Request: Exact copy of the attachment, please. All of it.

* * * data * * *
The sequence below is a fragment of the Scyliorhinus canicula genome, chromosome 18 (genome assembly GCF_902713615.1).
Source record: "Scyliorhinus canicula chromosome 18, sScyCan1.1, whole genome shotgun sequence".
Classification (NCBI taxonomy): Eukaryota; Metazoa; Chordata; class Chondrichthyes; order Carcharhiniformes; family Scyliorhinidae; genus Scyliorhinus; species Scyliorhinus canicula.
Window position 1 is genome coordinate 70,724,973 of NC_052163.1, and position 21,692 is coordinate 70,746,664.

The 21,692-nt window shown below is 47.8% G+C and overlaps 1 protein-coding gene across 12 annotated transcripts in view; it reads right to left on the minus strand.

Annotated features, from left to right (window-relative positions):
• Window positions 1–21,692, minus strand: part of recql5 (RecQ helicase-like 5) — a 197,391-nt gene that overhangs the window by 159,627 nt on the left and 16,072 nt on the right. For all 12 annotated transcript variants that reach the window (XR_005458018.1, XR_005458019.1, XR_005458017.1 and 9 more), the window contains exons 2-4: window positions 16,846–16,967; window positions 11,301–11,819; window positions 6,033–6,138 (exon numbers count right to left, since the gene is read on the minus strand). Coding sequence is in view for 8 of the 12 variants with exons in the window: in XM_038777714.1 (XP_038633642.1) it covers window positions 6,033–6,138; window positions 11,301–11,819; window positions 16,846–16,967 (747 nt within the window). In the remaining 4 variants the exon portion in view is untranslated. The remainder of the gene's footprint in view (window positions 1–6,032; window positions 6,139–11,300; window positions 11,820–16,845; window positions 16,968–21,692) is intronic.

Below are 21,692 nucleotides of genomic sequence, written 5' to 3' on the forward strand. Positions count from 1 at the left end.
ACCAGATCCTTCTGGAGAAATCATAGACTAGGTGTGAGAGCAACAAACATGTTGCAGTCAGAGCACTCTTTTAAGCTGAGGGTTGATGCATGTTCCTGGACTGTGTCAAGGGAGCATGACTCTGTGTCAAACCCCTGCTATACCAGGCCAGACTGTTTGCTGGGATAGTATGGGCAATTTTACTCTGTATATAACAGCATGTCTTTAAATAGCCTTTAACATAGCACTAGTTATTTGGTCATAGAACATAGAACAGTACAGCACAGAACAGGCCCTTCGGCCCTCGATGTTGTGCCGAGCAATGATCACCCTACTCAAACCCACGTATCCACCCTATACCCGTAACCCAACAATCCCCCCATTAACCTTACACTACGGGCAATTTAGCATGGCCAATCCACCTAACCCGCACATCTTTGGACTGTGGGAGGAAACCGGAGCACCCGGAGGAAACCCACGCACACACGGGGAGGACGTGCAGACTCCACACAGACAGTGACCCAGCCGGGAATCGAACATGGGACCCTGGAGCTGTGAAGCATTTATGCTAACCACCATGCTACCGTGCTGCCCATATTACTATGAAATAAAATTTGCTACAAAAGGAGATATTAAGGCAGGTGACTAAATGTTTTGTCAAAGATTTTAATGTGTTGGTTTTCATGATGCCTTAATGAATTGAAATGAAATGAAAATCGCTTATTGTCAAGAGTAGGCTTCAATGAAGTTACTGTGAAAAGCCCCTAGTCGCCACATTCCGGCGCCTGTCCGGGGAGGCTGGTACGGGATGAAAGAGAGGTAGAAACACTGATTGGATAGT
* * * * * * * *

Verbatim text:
The sequence below is a fragment of the Scyliorhinus canicula genome, chromosome 18 (genome assembly GCF_902713615.1).
Source record: "Scyliorhinus canicula chromosome 18, sScyCan1.1, whole genome shotgun sequence".
Classification (NCBI taxonomy): Eukaryota; Metazoa; Chordata; class Chondrichthyes; order Carcharhiniformes; family Scyliorhinidae; genus Scyliorhinus; species Scyliorhinus canicula.
Window position 1 is genome coordinate 70,724,973 of NC_052163.1, and position 21,692 is coordinate 70,746,664.

The 21,692-nt window shown below is 47.8% G+C and overlaps 1 protein-coding gene across 12 annotated transcripts in view; it reads right to left on the minus strand.

Annotated features, from left to right (window-relative positions):
• Window positions 1–21,692, minus strand: part of recql5 (RecQ helicase-like 5) — a 197,391-nt gene that overhangs the window by 159,627 nt on the left and 16,072 nt on the right. For all 12 annotated transcript variants that reach the window (XR_005458018.1, XR_005458019.1, XR_005458017.1 and 9 more), the window contains exons 2-4: window positions 16,846–16,967; window positions 11,301–11,819; window positions 6,033–6,138 (exon numbers count right to left, since the gene is read on the minus strand). Coding sequence is in view for 8 of the 12 variants with exons in the window: in XM_038777714.1 (XP_038633642.1) it covers window positions 6,033–6,138; window positions 11,301–11,819; window positions 16,846–16,967 (747 nt within the window). In the remaining 4 variants the exon portion in view is untranslated. The remainder of the gene's footprint in view (window positions 1–6,032; window positions 6,139–11,300; window positions 11,820–16,845; window positions 16,968–21,692) is intronic.

Below are 21,692 nucleotides of genomic sequence, written 5' to 3' on the forward strand. Positions count from 1 at the left end.
ACCAGATCCTTCTGGAGAAATCATAGACTAGGTGTGAGAGCAACAAACATGTTGCAGTCAGAGCACTCTTTTAAGCTGAGGGTTGATGCATGTTCCTGGACTGTGTCAAGGGAGCATGACTCTGTGTCAAACCCCTGCTATACCAGGCCAGACTGTTTGCTGGGATAGTATGGGCAATTTTACTCTGTATATAACAGCATGTCTTTAAATAGCCTTTAACATAGCACTAGTTATTTGGTCATAGAACATAGAACAGTACAGCACAGAACAGGCCCTTCGGCCCTCGATGTTGTGCCGAGCAATGATCACCCTACTCAAACCCACGTATCCACCCTATACCCGTAACCCAACAATCCCCCCATTAACCTTACACTACGGGCAATTTAGCATGGCCAATCCACCTAACCCGCACATCTTTGGACTGTGGGAGGAAACCGGAGCACCCGGAGGAAACCCACGCACACACGGGGAGGACGTGCAGACTCCACACAGACAGTGACCCAGCCGGGAATCGAACATGGGACCCTGGAGCTGTGAAGCATTTATGCTAACCACCATGCTACCGTGCTGCCCATATTACTATGAAATAAAATTTGCTACAAAAGGAGATATTAAGGCAGGTGACTAAATGTTTTGTCAAAGATTTTAATGTGTTGGTTTTCATGATGCCTTAATGAATTGAAATGAAATGAAAATCGCTTATTGTCAAGAGTAGGCTTCAATGAAGTTACTGTGAAAAGCCCCTAGTCGCCACATTCCGGCGCCTGTCCGGGGAGGCTGGTACGGGATGAAAGAGAGGTAGAAACACTGATTGGATAGT